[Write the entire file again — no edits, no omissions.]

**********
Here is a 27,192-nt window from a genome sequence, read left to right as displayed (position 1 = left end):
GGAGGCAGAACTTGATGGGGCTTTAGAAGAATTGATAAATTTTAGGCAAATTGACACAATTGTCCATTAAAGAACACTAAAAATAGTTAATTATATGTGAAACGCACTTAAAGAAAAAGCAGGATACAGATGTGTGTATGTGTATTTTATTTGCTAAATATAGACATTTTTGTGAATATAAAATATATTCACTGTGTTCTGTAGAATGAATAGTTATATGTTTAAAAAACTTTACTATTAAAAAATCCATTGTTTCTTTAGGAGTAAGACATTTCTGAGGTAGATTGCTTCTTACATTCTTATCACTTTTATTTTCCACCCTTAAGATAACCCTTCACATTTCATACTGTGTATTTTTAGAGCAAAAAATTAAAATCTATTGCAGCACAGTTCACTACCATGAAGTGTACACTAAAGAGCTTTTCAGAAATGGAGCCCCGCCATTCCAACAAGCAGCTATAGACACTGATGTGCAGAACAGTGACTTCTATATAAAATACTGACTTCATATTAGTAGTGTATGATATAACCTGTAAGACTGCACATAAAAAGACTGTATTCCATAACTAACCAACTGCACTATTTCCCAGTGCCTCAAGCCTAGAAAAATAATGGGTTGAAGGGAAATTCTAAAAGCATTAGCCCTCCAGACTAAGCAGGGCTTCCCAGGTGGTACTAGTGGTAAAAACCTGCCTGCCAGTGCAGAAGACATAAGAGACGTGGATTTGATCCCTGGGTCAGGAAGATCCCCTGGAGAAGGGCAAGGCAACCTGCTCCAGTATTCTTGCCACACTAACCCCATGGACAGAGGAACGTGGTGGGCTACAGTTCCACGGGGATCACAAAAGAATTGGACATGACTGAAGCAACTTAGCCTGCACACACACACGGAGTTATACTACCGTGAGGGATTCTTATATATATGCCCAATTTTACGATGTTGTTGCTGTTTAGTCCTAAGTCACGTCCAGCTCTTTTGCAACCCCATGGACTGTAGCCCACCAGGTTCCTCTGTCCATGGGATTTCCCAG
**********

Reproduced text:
Here is a 27,192-nt window from a genome sequence, read left to right as displayed (position 1 = left end):
GGAGGCAGAACTTGATGGGGCTTTAGAAGAATTGATAAATTTTAGGCAAATTGACACAATTGTCCATTAAAGAACACTAAAAATAGTTAATTATATGTGAAACGCACTTAAAGAAAAAGCAGGATACAGATGTGTGTATGTGTATTTTATTTGCTAAATATAGACATTTTTGTGAATATAAAATATATTCACTGTGTTCTGTAGAATGAATAGTTATATGTTTAAAAAACTTTACTATTAAAAAATCCATTGTTTCTTTAGGAGTAAGACATTTCTGAGGTAGATTGCTTCTTACATTCTTATCACTTTTATTTTCCACCCTTAAGATAACCCTTCACATTTCATACTGTGTATTTTTAGAGCAAAAAATTAAAATCTATTGCAGCACAGTTCACTACCATGAAGTGTACACTAAAGAGCTTTTCAGAAATGGAGCCCCGCCATTCCAACAAGCAGCTATAGACACTGATGTGCAGAACAGTGACTTCTATATAAAATACTGACTTCATATTAGTAGTGTATGATATAACCTGTAAGACTGCACATAAAAAGACTGTATTCCATAACTAACCAACTGCACTATTTCCCAGTGCCTCAAGCCTAGAAAAATAATGGGTTGAAGGGAAATTCTAAAAGCATTAGCCCTCCAGACTAAGCAGGGCTTCCCAGGTGGTACTAGTGGTAAAAACCTGCCTGCCAGTGCAGAAGACATAAGAGACGTGGATTTGATCCCTGGGTCAGGAAGATCCCCTGGAGAAGGGCAAGGCAACCTGCTCCAGTATTCTTGCCACACTAACCCCATGGACAGAGGAACGTGGTGGGCTACAGTTCCACGGGGATCACAAAAGAATTGGACATGACTGAAGCAACTTAGCCTGCACACACACACGGAGTTATACTACCGTGAGGGATTCTTATATATATGCCCAATTTTACGATGTTGTTGCTGTTTAGTCCTAAGTCACGTCCAGCTCTTTTGCAACCCCATGGACTGTAGCCCACCAGGTTCCTCTGTCCATGGGATTTCCCAG